Kim Tucker, founder of the I.C. White Stone Foundation which serves to empower single mothers in East Nashville with entrepreneurial skills, was awarded the 2011 Mary Morris Award for Exemplary Service to Society by Lipscomb University on Thursday, April 14.
|(l to r) Lipscomb President L. Randolph Lowry, awardee Kim Tucker and Lipscomb professor Jonh Conger, who nominated Tucker.|
The Mary Morris Award was established to honor another outstanding servant to humanity who died of cancer at age 36 in September 2005. Morris was an associate professor of education and founder of the Center for Character Development at Lipscomb University, which promoted the Character Counts! program in schools, businesses and organizations throughout the city.
Tucker, a Nashville resident has worked in Nashville’s juvenile justice system and the Department of Children Services. A 2003 graduate of Lipscomb’s family relations program, Tucker established the I.C. White Stone Foundation in 2003 to provide the support single mothers need to rise above poverty and dependence on public assistance.
“Receiving this award is one of those exceedingly above-and-beyond what you can ask or think moments,” said Tucker.
By learning entrepreneurial skills, single mothers do not need to take two jobs or jobs with odd hours, said Tucker. She also schedules classes and college visits to empower this community of women by teaching skills of self-reliance and goal-setting.
Tucker used her own funds to purchase a house in East Nashville, which serves as the site of group activities as well as a site of social enterprise where women cater events and birthday parties, cultivate a garden and operate a mobile kitchen. Programming also includes an investment club teaching financial literacy and self-sufficiency skills and two youth development programs.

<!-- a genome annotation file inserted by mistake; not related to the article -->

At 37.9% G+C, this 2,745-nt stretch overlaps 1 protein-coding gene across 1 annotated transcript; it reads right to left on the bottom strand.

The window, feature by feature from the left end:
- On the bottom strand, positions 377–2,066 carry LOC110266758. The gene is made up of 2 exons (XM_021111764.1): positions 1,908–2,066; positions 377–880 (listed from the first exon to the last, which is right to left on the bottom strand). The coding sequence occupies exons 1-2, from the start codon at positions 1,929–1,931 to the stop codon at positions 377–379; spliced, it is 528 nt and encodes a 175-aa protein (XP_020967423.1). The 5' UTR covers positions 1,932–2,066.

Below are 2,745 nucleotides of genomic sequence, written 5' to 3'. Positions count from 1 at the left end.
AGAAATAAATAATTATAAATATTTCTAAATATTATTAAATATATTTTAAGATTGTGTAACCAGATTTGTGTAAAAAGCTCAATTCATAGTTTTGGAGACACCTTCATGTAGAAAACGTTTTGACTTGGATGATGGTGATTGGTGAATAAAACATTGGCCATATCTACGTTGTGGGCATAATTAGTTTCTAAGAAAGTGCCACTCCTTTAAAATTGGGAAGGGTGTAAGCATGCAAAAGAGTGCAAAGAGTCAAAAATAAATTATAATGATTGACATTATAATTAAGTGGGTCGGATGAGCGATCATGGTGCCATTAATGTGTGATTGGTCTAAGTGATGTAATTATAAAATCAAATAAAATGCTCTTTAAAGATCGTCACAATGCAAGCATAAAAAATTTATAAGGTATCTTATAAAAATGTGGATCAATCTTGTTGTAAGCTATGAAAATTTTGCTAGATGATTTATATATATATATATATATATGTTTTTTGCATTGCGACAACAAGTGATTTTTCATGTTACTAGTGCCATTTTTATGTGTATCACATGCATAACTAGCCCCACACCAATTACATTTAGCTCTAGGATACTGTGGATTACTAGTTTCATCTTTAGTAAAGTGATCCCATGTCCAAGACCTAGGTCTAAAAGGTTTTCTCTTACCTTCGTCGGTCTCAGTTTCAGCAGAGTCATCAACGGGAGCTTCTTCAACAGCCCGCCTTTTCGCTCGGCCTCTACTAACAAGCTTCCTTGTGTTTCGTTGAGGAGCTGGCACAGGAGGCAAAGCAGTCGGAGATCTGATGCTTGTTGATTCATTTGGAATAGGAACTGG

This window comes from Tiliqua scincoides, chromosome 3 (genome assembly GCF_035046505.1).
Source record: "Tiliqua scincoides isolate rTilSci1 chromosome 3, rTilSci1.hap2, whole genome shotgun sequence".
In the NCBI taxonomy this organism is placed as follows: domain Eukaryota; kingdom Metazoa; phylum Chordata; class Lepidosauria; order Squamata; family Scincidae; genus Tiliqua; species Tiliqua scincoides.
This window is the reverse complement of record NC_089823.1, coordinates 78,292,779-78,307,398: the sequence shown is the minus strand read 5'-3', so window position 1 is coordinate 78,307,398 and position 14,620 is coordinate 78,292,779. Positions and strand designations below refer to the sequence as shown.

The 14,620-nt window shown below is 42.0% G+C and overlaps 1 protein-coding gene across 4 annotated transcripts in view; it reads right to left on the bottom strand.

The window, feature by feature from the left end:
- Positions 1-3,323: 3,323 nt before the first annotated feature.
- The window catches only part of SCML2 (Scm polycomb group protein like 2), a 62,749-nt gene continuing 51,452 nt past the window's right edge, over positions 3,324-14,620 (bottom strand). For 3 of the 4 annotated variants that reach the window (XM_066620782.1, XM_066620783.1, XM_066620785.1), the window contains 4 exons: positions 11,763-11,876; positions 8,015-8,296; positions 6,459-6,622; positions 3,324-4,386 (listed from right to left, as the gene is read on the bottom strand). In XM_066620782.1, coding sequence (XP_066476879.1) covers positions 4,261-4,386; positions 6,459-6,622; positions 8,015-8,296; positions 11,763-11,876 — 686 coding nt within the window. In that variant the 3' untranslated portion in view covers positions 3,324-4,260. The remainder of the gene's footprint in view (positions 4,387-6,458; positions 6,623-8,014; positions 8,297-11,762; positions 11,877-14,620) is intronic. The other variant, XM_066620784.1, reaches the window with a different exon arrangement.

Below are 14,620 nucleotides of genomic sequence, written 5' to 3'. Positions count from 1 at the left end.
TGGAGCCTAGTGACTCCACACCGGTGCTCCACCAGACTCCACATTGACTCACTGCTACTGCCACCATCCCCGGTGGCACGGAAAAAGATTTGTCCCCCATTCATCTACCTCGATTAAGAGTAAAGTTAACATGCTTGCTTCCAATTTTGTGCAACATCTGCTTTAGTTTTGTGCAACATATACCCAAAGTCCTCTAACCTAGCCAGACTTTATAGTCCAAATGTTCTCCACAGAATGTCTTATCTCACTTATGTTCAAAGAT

“Kim Tucker embodies the spirit Mary Morris exemplified in this community,” said John Conger, the chair of the department of Family and Consumer Sciences, who nominated Tucker. “She has been a tireless advocate for the population she serves and is an example of one who has risen above difficult circumstances and limited resources to accomplish great things. She is great at casting an optimistic vision, has an infectious personality, and takes no credit for herself.”
Through the I.C. White Stone Foundation, Tucker works with other Nashville nonprofits such as the Oasis Center, Salvation Army, churches and neighborhood associations to coordinate networking and volunteer opportunities for women and their children.
Tucker is a single mom herself, with a college-age son and another who will be headed to college soon. Tucker's oldest son is finishing up his first year at Berea College in Berea, Ky. with a full-ride scholarship and her younger son is currently in college preparatory courses at Pope John Paul II High School.
The Mary Morris Award is given annually to a member of the Lipscomb community who demonstrates a high level of service to the community and the church and who exhibits vision in creating new avenues to expand Christian principles in unconventional ways.
Previous winners of the Mary Morris Award are Nancy Moon Gonzalez, who developed character education curriculum for schools in Guatemala and Honduras; Randy Steger, founder of Healing Hands International; Jon Lee, director of the Living Water Project; Andrew and Lindsey Krinks, local advocates for the homeless, and Tom Burton, executive director of AGAPE.